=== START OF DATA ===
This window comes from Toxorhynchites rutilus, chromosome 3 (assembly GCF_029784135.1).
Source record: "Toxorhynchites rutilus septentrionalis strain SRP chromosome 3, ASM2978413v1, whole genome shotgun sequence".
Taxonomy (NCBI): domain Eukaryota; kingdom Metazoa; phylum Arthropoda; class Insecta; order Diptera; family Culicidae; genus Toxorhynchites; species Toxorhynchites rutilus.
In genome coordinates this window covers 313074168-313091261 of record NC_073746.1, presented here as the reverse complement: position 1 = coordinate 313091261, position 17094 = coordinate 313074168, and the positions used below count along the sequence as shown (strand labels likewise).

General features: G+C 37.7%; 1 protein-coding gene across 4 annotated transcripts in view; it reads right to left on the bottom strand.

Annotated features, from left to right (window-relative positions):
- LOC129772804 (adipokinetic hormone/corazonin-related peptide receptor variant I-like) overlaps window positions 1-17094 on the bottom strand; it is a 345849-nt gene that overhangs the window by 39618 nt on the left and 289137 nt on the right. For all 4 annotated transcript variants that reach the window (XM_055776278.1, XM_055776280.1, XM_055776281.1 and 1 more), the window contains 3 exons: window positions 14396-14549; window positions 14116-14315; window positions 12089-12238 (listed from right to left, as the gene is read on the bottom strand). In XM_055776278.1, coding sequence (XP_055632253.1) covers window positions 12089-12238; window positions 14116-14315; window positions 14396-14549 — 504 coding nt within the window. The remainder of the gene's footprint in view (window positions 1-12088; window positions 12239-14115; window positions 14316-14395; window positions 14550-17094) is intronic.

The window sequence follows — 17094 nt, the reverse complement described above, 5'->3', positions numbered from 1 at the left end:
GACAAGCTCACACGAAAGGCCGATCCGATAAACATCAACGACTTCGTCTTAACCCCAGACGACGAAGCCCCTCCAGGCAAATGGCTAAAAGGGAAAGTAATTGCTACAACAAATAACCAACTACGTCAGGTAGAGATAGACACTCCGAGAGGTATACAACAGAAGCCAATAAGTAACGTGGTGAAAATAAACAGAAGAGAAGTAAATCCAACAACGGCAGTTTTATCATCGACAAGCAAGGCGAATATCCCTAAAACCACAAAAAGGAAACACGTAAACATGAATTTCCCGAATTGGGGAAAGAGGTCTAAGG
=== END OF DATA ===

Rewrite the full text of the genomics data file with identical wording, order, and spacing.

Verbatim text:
This window comes from Toxorhynchites rutilus, chromosome 3 (assembly GCF_029784135.1).
Source record: "Toxorhynchites rutilus septentrionalis strain SRP chromosome 3, ASM2978413v1, whole genome shotgun sequence".
Taxonomy (NCBI): domain Eukaryota; kingdom Metazoa; phylum Arthropoda; class Insecta; order Diptera; family Culicidae; genus Toxorhynchites; species Toxorhynchites rutilus.
In genome coordinates this window covers 313074168-313091261 of record NC_073746.1, presented here as the reverse complement: position 1 = coordinate 313091261, position 17094 = coordinate 313074168, and the positions used below count along the sequence as shown (strand labels likewise).

General features: G+C 37.7%; 1 protein-coding gene across 4 annotated transcripts in view; it reads right to left on the bottom strand.

Annotated features, from left to right (window-relative positions):
- LOC129772804 (adipokinetic hormone/corazonin-related peptide receptor variant I-like) overlaps window positions 1-17094 on the bottom strand; it is a 345849-nt gene that overhangs the window by 39618 nt on the left and 289137 nt on the right. For all 4 annotated transcript variants that reach the window (XM_055776278.1, XM_055776280.1, XM_055776281.1 and 1 more), the window contains 3 exons: window positions 14396-14549; window positions 14116-14315; window positions 12089-12238 (listed from right to left, as the gene is read on the bottom strand). In XM_055776278.1, coding sequence (XP_055632253.1) covers window positions 12089-12238; window positions 14116-14315; window positions 14396-14549 — 504 coding nt within the window. The remainder of the gene's footprint in view (window positions 1-12088; window positions 12239-14115; window positions 14316-14395; window positions 14550-17094) is intronic.

The window sequence follows — 17094 nt, the reverse complement described above, 5'->3', positions numbered from 1 at the left end:
GACAAGCTCACACGAAAGGCCGATCCGATAAACATCAACGACTTCGTCTTAACCCCAGACGACGAAGCCCCTCCAGGCAAATGGCTAAAAGGGAAAGTAATTGCTACAACAAATAACCAACTACGTCAGGTAGAGATAGACACTCCGAGAGGTATACAACAGAAGCCAATAAGTAACGTGGTGAAAATAAACAGAAGAGAAGTAAATCCAACAACGGCAGTTTTATCATCGACAAGCAAGGCGAATATCCCTAAAACCACAAAAAGGAAACACGTAAACATGAATTTCCCGAATTGGGGAAAGAGGTCTAAGG